How executive function coaching has helped me manage my ADHD.
Ludo, now aged 17, started out with an executive function skills coach when he was 14. He has recently come and completed an internship with The Connections in Mind Foundation because he’s exploring studying Developmental Psychology at university. He has been reflecting during this placement on his own experience with executive function coaching.
I was diagnosed with ADHD in Year 9 but that still did not qualify me for student support at my school. I struggled with tasks/work and being able to sit still in class. I would get in trouble often and told off for supposedly being disruptive on purpose. I started taking medication twice a day every day of the week that would assist me in staying more focused. Unfortunately, it did not help me with my executive functioning skills.
What are executive functions?
Executive functions are a set of cognitive processes that are vital to enable cognitive control of behaviour. Some of these EF skills include organisation, flexibility, emotional control, and metacognition, to name a few. Executive functions assist us in setting goals and working towards achieving them. Executive functions are what is necessary to get a task completed, as we balance demands and desires, or wants and needs.
I was struggling with getting homework done, delivering projects on time, and preparing for tests and exams. My mother knew that in the US there were executive function coaches and she started researching if they existed in the UK, which is how we came across Connections in Mind (CiM). I started receiving coaching in October of 2015, while i was in Year 10. I initially was in touch with my coach ones a day, at least five days a week. However, I was struggling to establish a relationship with my coach, she was a lot older than me and I found it hard to relate to her. After a few months, I decided to change coach to find someone I could better connect with. I started working with a younger executive function coach who is a specialist at working with kids with ADHD. I felt immediately connected with the new coach, and worked well with him from the start.
How my sessions worked
We started by analysing my executive function skills, and where I was strong versus where I needed more support. By working with Richard on a daily basis I began to internalise the skills I needed to become a more efficient and effective student. I have become a lot better at my emotional control above everything else. I have become less thin-skinned and more confident. My metacognition has reached new heights too, allowing me to reflect on where I’ve improved and what work I’ve done over the last few years. Although coaching means working with someone, a coach, I know it has made me a far more independent person and young adult.
The purpose of coaching is to work one-on-one but also to work independently from that person over time which gives you the ability to be a more independent person in general. Coaching has of course strengthened my executive function skills too. I am a lot more organised: I have a system for properly recording my homework for example. My goal setting has become a strength of mine, and I am more able to set myself plans and goals to reach, short and long term, and then tackle them in the appropriate manner.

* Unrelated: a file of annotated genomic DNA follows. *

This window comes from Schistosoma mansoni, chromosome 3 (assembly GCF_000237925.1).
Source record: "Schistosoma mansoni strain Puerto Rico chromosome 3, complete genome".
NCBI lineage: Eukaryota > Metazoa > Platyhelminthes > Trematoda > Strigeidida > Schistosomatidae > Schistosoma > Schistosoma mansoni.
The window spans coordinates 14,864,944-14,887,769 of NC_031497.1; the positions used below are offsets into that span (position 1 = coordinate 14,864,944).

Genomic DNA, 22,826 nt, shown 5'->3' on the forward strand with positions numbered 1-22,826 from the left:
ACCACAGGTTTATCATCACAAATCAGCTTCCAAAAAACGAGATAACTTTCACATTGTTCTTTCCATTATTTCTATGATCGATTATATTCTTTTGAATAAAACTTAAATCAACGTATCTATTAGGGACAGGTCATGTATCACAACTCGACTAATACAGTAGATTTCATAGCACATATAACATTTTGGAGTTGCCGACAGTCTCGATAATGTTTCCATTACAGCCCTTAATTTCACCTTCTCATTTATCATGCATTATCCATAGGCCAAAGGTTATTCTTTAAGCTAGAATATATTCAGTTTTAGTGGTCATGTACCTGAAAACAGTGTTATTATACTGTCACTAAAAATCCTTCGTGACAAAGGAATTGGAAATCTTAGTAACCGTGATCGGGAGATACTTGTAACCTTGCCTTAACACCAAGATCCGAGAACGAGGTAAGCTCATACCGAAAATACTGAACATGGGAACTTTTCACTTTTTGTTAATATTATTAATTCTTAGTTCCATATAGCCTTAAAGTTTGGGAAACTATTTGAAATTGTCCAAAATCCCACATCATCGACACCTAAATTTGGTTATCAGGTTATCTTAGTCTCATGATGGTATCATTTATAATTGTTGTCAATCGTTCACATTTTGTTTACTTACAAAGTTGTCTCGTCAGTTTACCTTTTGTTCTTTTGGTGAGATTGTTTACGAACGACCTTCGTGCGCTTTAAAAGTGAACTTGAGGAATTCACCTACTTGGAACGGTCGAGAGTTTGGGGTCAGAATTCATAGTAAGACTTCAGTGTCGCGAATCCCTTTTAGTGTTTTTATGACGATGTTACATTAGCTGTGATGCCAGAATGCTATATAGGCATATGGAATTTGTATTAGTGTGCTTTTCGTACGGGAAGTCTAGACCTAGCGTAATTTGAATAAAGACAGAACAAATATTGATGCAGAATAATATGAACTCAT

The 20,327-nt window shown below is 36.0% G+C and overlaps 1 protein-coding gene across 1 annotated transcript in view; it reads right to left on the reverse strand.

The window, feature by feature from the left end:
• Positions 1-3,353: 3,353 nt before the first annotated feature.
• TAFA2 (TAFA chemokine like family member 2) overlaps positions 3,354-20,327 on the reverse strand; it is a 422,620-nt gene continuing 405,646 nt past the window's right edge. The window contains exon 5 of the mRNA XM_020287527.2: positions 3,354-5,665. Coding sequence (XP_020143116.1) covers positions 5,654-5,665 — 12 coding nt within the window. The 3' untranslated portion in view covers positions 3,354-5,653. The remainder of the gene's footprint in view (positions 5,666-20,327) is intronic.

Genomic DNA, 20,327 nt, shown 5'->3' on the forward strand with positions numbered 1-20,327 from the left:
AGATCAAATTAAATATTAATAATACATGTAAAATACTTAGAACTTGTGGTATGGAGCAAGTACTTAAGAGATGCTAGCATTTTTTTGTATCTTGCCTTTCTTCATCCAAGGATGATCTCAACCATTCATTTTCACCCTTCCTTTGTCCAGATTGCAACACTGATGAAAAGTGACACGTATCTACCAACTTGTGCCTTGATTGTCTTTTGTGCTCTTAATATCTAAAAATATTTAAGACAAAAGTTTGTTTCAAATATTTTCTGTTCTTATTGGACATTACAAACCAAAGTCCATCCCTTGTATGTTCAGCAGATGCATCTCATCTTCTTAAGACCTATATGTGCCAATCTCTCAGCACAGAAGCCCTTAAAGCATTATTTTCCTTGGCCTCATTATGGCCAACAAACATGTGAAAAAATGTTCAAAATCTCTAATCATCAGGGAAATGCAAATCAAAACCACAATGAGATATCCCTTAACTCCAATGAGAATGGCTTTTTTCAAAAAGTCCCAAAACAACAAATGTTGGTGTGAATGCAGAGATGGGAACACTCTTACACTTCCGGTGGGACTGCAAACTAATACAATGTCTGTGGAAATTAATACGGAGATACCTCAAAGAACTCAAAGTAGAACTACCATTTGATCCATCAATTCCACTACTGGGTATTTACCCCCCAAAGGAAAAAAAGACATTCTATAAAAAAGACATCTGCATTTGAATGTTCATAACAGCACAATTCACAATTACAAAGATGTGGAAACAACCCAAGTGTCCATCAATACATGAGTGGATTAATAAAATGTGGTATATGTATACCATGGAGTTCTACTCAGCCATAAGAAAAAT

I found doing externally motivating tasks hard to start, hence my struggle with task initiation. Over time, I have come up with methods to transition those externally motivating tasks into internally motivating tasks in order to make them pass through the reward centre of the brain, the nucleus accumbens, rather than bypass it like an externally motivating task usually would.
How coaching has helped me
Without coaching, I would be in a totally different position. I began seeing my coach once a night, five nights a week for a short session and one longer session. Now, I see him once a week and we are working to stretch that to once every several weeks starting the new school year, proving my growing independence from him.
I hope that this upcoming school year I will be able to be even more independent and tackle everything on my own. Although I will occasionally check in with my coach in order to update him with how things are going, I am confident that I have a grip on this upcoming school year on my own. I look forward to seeing how I push myself and continue to grow. I am excited to see how I will continue to build upon and improve my executive function skills as I make the final push for university and a transition into the next big step in my life. Although I have struggled with my executive function skills all my life I am proud to say that I am starting to overcome and beat this key challenge with my life.
By Ludovico De Giorgi
How can Connections in Mind help you?
At Connections in Mind, we are a team of dedicated and caring executive function coaching experts. Our coaches combine their skills acquired through experience and education to create bespoke coaching programmes tailored to individual client needs. Our client-led approach to coaching means that you will be provided with the support and strategies you need to improve specific self-regulatory and executive functions skills so that you can reach your personal and professional goals.
Book a free 30 minute consultation call
If you would like some more information about our range of bespoke coaching programmes and to find out how we can help you more specifically, book a free consultation call with Sarah, one of our executive function coaching experts today. You can read a testimonial from one of our adult clients below.